Thanks again.

I strongly disagree with this view; "freeness" of a choice should be analyzed in terms of how much a local system's thermal noise has causal impact on other systems. For example, if a system such as a brain has free agency over an object, such as a rock, then the noise in possible brain activations has determining impact over what trajectories the rock will follow, because the denoising process the brain implements gets to guide the behavior of the rock. Notably, this means that even with a deterministic PRNG, diffusion models have a very significant amount of "free agency", because they have full control over the trajectory and ability to reject noise. Other generative models do as well, but diffusion has notably more than others due to how many steps of denoising steering the model takes; the model becomes very strong at rejecting noise and making its choices, and so the model will always have impact on its output that controls it into aesthetic states defined by the model weights.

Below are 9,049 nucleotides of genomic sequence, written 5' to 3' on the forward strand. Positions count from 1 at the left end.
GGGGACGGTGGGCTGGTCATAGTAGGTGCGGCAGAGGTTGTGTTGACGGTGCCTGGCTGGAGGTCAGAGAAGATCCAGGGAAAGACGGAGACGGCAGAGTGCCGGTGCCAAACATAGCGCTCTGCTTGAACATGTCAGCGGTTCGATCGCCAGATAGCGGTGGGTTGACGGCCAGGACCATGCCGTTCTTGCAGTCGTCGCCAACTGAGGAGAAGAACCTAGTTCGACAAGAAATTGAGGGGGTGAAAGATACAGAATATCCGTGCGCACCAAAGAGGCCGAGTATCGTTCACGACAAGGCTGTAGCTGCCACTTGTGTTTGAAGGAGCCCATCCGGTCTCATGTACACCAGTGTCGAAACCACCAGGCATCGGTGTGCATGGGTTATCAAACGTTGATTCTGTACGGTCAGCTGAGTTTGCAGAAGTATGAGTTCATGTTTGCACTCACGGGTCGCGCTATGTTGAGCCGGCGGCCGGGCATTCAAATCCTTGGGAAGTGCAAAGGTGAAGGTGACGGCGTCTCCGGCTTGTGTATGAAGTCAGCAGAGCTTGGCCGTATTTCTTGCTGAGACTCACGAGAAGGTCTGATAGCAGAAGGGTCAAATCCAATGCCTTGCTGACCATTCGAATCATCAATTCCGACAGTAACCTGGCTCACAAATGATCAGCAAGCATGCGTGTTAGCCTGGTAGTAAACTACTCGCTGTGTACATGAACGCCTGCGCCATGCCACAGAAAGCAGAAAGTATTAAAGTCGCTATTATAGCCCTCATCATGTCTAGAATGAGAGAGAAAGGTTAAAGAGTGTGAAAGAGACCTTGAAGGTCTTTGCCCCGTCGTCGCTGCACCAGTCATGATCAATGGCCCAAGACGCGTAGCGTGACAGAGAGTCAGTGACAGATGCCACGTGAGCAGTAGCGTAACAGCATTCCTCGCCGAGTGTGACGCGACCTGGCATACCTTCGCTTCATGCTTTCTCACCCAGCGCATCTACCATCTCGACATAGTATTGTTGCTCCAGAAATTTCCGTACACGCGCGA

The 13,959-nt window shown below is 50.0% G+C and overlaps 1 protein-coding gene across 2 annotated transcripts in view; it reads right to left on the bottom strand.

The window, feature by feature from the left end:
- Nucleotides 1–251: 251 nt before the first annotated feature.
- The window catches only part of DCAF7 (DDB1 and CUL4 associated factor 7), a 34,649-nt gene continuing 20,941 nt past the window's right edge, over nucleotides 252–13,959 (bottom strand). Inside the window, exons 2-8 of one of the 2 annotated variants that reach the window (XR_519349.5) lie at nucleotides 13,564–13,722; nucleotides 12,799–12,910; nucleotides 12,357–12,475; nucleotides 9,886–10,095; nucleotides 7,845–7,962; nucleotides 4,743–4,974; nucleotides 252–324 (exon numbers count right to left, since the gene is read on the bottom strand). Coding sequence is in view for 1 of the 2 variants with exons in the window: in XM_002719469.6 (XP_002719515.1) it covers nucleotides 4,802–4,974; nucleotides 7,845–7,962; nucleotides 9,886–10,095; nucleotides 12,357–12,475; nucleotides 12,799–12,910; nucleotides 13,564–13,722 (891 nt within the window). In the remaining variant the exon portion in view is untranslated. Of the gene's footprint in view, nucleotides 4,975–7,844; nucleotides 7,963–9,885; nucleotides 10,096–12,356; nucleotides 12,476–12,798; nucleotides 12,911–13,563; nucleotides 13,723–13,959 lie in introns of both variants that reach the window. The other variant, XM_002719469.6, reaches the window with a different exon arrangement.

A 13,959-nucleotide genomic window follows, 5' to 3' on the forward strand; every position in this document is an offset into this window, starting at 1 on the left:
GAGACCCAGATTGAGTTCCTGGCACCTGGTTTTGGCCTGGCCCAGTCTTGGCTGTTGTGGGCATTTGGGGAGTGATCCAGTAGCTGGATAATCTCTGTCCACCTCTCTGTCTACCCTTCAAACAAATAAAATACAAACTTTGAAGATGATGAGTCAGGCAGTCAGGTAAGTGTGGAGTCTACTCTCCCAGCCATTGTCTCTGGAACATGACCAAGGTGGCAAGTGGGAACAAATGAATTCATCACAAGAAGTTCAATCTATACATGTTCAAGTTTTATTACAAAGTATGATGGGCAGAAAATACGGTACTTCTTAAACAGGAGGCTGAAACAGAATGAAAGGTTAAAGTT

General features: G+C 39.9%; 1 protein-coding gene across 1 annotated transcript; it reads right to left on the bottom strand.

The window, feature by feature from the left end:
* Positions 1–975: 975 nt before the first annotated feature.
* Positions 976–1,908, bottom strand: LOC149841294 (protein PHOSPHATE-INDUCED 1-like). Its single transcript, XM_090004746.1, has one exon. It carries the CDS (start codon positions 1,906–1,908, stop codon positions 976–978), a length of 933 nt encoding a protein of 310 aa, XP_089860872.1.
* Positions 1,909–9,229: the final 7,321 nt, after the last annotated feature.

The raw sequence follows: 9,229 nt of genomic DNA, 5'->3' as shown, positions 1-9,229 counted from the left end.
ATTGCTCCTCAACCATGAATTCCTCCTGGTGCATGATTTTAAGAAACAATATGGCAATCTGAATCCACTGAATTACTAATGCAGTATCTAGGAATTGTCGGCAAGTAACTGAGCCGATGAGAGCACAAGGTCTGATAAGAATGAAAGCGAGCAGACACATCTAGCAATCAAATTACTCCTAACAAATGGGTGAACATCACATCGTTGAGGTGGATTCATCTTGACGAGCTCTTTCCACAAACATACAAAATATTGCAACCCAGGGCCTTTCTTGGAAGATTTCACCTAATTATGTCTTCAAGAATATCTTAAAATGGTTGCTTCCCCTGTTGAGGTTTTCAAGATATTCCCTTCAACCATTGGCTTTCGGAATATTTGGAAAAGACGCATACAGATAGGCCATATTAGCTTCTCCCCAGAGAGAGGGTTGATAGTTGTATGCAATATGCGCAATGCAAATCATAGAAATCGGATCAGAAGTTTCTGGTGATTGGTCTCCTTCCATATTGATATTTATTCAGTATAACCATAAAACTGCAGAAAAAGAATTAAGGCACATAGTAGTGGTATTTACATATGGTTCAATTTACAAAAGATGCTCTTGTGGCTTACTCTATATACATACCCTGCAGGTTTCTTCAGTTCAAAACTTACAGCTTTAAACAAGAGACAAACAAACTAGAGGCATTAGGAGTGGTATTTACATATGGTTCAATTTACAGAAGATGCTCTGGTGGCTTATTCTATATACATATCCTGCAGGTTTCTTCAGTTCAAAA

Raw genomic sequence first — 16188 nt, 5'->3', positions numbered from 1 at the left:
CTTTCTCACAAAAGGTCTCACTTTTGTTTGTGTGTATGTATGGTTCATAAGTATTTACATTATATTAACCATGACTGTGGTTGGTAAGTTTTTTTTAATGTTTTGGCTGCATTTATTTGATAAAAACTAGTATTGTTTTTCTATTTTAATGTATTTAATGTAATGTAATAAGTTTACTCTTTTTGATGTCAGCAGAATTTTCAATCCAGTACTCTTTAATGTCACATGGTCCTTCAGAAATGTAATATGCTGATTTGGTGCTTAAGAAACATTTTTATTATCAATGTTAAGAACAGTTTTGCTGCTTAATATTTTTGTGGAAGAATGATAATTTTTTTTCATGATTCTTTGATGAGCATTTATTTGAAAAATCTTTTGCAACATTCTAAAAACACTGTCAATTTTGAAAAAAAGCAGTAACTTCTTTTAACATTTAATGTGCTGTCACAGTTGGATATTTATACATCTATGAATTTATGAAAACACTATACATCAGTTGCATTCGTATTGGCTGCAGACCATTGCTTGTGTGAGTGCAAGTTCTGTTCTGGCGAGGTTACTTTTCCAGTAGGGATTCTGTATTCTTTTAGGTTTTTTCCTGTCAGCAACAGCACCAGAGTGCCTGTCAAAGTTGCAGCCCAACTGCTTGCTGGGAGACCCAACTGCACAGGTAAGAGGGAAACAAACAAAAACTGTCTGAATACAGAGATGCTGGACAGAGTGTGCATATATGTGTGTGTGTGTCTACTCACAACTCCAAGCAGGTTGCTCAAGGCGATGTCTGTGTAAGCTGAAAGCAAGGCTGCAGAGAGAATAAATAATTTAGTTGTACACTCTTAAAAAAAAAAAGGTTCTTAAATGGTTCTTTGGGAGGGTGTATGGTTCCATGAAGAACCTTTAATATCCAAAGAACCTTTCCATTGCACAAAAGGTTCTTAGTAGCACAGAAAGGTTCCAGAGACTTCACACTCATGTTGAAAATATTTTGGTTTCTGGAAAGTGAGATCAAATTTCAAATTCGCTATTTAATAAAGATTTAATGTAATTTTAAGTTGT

Compare this to how much aesthetic control a brain has over their body's behavior in circumstances with reduced optionality; the reduced optionality is recognizeable from an oracle's perspective due to the fact that the externally unpredictable chaos of local trajectories in the brain does not have as many paths that cause the brain's aesthetically desired outcomes.

For example, if someone is the only person on a planet, the person cannot push through barriers in statespace such as "I'm low on fuel and have an unknown disease".